Some circuits benefit when the characteristics of two more op amps are closely matched. So inside a dual or quad op package, how closely do their behaviors match? Hummm?
The most common request on our precision amplifier E2E forum is for matching offset voltage and offset voltage temperature drift. If you are making your own instrumentation amplifier, for example, matching op amp offsets would produce a net zero offset. But check out the geometry of the situation in figure 1.
Each op amp has input transistors that must be well matched to achieve low offset voltage of that one amplifier. We go to great lengths to carefully match these two transistors (and perhaps other pairs of components). The cross-quad connection shown is the most basic technique—each transistor divided into two halves, A and A’, B and B’ so that the geometric center is the same for both pairs. Today, we intermingle transistors in more elaborate ways. Common centroid is the general term.
So here’s the point… We go to extremes to carefully match two common-centroid input stage transistors on one side of the IC. What remains is residual random mismatch. Why would another two transistors on the other side of the IC have the same random mismatch? The answer is that they probably don’t. There could possibly be other causes of offset that are matched, but we try to eliminate all sources of systematic offset so any remaining is likely to be random. Sorry, but offset voltage is not likely to be closely matched. Here is how we usually show it in the data sheet:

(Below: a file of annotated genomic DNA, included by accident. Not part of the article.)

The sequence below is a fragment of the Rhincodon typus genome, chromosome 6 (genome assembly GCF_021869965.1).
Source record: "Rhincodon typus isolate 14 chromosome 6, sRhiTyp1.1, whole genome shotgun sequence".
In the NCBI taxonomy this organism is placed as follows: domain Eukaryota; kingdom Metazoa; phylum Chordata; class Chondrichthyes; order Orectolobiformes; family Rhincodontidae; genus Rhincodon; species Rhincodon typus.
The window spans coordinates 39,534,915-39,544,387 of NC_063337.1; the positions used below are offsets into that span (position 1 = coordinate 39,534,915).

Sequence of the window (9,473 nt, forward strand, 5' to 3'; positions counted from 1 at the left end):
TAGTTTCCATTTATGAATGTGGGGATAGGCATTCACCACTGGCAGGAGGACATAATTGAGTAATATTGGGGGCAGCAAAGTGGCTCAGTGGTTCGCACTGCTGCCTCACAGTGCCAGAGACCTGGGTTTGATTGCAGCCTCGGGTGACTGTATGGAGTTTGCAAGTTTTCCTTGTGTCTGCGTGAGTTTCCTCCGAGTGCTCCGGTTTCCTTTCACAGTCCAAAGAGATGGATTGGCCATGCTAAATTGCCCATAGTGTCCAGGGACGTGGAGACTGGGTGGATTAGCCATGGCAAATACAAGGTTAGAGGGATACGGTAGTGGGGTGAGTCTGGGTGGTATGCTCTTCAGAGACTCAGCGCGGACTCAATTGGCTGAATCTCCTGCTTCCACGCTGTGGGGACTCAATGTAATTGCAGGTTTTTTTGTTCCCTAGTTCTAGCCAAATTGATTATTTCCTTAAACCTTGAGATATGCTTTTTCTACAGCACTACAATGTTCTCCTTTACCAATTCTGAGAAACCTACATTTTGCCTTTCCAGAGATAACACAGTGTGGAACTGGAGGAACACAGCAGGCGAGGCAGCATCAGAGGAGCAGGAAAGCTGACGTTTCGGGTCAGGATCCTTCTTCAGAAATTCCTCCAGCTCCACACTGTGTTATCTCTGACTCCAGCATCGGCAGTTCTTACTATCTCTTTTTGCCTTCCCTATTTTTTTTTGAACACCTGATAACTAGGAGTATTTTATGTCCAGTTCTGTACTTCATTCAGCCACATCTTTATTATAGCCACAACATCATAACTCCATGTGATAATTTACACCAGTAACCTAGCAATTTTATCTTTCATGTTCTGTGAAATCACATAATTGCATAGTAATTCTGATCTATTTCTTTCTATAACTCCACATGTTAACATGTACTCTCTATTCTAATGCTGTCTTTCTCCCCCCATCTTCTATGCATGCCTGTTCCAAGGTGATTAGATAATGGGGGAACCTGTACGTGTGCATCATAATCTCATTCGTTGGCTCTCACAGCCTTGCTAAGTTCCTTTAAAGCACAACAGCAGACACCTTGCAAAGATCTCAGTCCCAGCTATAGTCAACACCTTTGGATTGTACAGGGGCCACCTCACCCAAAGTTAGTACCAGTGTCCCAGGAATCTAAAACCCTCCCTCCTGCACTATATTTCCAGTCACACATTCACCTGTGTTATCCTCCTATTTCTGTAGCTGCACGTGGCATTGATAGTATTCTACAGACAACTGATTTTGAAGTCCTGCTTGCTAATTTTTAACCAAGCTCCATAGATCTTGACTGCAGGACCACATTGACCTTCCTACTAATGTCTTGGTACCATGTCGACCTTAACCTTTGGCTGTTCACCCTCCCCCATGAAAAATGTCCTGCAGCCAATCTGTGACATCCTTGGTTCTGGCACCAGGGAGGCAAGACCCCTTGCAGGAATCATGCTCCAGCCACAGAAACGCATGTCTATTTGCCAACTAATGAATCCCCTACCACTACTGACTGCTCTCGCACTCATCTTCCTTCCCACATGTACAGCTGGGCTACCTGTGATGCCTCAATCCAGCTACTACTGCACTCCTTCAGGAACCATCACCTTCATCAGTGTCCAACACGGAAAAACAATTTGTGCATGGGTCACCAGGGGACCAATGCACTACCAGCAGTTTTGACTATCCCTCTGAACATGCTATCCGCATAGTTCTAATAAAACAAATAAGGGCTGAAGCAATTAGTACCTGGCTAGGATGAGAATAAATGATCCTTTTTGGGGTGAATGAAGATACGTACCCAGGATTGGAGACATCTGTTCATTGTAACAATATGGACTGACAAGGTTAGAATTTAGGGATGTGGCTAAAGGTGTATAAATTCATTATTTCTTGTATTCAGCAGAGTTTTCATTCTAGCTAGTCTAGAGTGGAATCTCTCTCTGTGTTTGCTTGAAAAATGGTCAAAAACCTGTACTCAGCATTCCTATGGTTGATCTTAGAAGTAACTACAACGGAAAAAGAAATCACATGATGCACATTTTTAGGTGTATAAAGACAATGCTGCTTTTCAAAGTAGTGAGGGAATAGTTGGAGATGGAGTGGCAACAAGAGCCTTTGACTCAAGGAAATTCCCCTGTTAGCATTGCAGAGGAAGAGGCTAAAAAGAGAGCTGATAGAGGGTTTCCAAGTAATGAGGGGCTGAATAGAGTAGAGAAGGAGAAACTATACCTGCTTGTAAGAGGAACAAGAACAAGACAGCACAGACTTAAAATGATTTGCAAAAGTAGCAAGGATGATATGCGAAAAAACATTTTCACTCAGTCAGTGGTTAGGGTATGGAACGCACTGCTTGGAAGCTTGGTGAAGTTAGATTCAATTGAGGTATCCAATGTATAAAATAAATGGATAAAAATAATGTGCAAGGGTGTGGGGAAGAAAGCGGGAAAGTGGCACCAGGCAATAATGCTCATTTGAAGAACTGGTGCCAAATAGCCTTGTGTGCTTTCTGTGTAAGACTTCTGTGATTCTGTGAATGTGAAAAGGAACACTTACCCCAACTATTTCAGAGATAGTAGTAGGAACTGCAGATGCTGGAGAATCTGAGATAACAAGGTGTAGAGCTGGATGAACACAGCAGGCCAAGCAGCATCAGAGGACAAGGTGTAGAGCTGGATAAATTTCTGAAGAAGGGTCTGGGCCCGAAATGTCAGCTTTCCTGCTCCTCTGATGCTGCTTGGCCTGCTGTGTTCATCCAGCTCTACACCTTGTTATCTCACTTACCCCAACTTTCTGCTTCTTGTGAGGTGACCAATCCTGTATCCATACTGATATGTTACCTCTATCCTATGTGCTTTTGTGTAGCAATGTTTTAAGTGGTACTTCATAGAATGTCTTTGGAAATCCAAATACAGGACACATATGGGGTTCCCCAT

So characteristics that rely on matching of internal components--op amps in a dual or quad are unlikely to match any better than single op amps. Examples include:
Characteristics that depend on a fundamental characteristic of the internal components—op amps in a dual or quad are likely to be better matched than single op amps:
Old-timers may remember when early dual op amps did tend to match better as a percentage of their specified value. But the performance of these older devices was modest, at best. They were very simple designs, lacking the very careful attention to internal component matching and well-balanced design and IC layout that are common today.
Thanks for reading and comments welcome,
Bruce email: email@example.com (Email for direct communications. Comments below.)
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Hi Bruce, a frequent questions I used to get was "what do I do with the unused op amp?" of course this could apply for a dual or a quad too. So my answer was usually connect it in a positive unity gain (follower), assuming you have a split supply. I personally never experienced a problem on the bench with such a configuration, what do you think?
Soufiane-- Yes, this is a frequent question and it's already on my short list of future topics. Your suggestion for dual supply applications is perfect. It gets tricky in single supply situations. More later.
Would another source of mismatch be that the common centroid of channel 1's input transistors is in a different location than the common centroid of channel 2's input transistors? For example, a thermal gradient across the chip will affect each pair differently.
Yes, Steve. Layouts of this type are never perfectly symmetrical, in spite of our best efforts. So two common-centroid layouts get somewhat different interfering stimuli. Furthermore, the common-centroid pair rejects linear gradients (thermal and processing) well but higher order gradients, not so well. Another important factor is that the individual transistors that comprise a common-centroid pair have their own random mismatches. Random mismatches just don't match very well.
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